The human skin is one of the most complicated tissues and interestinly also the largest part in the body.
The skin serves as protection to the internal human organs.
It plays a crucial role in providing air, watertight and a flexible barriers that regulate systems within the body.
According to U.S-based Cleveland Clinics, the skin also protects against germs, regulates body temperature and enables touch sensations.
The clinic, one of the leading health institutions in the U.S. said the skin’s main layers include the epidermis, dermis and hypodermis and is prone to many problems, including skin cancer, acne, wrinkles and rashes.
Given the sensitive nature and importance of the skin, why then do people bleach?
Mr Christopher Elosaghe, a sociologist said bleaching is a sub-culture in Africa rooted in a negative perception that one need to have a white skin to be considered beautiful.
Elosaghe wondered why bleaching of the skin is rare in the West or even among the workers in skin products manufacturing firms but a common phenomenon among black Africans.
Elosaghe said to curtail skin bleaching among black Africans required socio-cultural re-orientation directly countering the inferiority complex challenge through the propagation of ‘black is beautiful’ or that it does not require a white or yellow complexion to be beautiful.
Mr Isa Abubakar, a skin care products dealer, explained that most people who are involved in skin bleaching see it as a means of beautification, adding that such people are ignorant of the negative implications of applying wrong body products to their skin.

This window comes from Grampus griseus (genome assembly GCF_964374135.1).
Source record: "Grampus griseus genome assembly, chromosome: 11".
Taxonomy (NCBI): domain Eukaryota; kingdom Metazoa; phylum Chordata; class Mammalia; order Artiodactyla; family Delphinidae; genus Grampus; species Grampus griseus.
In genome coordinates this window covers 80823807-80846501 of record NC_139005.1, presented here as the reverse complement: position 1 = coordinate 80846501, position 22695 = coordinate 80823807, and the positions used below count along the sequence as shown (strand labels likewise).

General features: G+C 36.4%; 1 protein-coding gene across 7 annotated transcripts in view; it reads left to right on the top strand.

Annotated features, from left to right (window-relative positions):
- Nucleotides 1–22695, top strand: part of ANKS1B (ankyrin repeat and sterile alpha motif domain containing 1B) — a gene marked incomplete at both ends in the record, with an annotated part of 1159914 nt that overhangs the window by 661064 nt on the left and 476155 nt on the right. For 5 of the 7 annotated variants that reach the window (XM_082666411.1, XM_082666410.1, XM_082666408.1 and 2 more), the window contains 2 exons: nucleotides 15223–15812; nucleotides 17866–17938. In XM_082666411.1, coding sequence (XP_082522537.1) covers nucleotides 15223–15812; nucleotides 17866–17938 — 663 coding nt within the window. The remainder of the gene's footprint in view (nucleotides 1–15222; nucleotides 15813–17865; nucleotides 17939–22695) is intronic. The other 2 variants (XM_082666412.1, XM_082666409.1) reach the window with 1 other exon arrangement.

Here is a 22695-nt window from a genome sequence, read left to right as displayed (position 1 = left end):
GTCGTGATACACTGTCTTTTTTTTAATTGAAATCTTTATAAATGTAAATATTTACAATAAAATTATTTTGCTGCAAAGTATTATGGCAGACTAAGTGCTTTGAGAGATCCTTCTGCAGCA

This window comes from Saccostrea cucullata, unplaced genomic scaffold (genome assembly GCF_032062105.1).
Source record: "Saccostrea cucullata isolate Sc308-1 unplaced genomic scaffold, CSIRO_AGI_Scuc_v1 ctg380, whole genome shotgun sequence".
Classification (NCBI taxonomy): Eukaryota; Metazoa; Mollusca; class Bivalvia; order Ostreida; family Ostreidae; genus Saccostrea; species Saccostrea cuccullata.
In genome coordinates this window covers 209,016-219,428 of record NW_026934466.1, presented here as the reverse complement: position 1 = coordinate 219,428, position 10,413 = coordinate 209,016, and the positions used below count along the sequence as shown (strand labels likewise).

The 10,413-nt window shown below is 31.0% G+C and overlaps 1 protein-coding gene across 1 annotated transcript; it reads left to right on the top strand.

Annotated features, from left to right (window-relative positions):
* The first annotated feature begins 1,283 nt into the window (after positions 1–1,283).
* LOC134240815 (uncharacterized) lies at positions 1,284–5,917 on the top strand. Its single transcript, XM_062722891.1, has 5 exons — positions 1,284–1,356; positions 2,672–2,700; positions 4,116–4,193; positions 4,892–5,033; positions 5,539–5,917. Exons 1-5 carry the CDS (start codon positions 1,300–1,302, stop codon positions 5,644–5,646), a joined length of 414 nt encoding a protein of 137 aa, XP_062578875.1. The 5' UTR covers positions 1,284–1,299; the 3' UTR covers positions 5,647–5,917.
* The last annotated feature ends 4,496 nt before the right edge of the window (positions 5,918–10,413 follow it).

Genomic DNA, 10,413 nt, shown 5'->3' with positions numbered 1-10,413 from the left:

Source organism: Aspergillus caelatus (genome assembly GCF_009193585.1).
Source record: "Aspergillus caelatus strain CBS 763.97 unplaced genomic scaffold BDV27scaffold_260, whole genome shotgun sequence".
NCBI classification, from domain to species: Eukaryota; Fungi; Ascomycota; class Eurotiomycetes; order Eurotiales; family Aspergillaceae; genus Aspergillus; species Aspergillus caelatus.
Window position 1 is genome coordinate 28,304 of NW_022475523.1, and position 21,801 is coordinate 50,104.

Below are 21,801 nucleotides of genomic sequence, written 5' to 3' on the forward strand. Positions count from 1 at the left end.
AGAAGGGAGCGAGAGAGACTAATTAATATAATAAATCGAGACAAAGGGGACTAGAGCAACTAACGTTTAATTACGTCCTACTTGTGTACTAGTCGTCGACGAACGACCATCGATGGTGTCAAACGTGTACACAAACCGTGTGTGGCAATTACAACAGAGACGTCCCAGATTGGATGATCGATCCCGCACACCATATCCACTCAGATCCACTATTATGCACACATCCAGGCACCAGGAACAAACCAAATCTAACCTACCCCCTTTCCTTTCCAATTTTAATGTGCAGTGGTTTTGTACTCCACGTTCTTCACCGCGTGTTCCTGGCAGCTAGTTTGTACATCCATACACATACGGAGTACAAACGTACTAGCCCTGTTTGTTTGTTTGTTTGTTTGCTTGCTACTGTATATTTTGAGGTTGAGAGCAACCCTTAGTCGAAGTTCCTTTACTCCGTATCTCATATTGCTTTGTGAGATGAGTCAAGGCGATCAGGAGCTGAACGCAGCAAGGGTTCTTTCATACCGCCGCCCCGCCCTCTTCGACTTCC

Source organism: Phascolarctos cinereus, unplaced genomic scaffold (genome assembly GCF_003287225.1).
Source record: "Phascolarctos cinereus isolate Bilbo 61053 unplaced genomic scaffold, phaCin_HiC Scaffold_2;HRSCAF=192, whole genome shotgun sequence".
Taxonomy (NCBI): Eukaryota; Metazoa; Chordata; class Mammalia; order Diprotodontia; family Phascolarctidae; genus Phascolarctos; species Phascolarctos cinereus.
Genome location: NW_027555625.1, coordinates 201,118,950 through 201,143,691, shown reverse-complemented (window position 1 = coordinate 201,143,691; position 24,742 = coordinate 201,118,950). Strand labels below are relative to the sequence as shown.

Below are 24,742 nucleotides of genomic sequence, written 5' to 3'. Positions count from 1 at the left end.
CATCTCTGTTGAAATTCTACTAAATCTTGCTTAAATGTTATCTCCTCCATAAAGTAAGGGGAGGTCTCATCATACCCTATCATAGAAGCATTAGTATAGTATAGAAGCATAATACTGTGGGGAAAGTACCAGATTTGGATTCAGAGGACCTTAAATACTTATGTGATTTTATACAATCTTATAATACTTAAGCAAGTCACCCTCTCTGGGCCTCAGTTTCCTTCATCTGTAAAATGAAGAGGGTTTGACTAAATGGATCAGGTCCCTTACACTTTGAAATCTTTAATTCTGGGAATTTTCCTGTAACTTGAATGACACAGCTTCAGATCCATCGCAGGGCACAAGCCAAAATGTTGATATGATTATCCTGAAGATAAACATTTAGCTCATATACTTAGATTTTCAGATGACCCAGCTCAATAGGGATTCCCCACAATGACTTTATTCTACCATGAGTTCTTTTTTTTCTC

“Another reason why some people indulge in skin bleaching is inferiority complex; while others do it to attract the opposite gender or meet up with the trends in the society”, he said, adding that the later factor is common among young people.
Abubakar said that from his experience of many years in the business, peer influence is another factor that makes some people bleach their skin.
“All they care about is to lighten up their skin. Most Nigerians are easily influenced with light skin” he said.
He advised skin care users to always consult dermatologists and other skin products experts for the product that suits their skin texture
Miss Florence Joseph, an Abuja resident corps member, said that many indulge in skin bleaching as a means of attracting the opposite sex for marriage or relationship, adding that some men, for instance prefer fair skinned ladies over dark ones.
“I had an encounter with a male friend who told me that he is bleaching his skin because ladies are not easily attractive to dark guys but fair guys” she said.
Joseph said in her opinion, unfortunately, bleaching the skin cannot change one’s personality rather it destroys the skin gradually resulting in skin cancer and other related skin diseases.
She urged Nigerians to make proper check of skin care products before patronising them bearing in mind the consequences of using inappropriate products.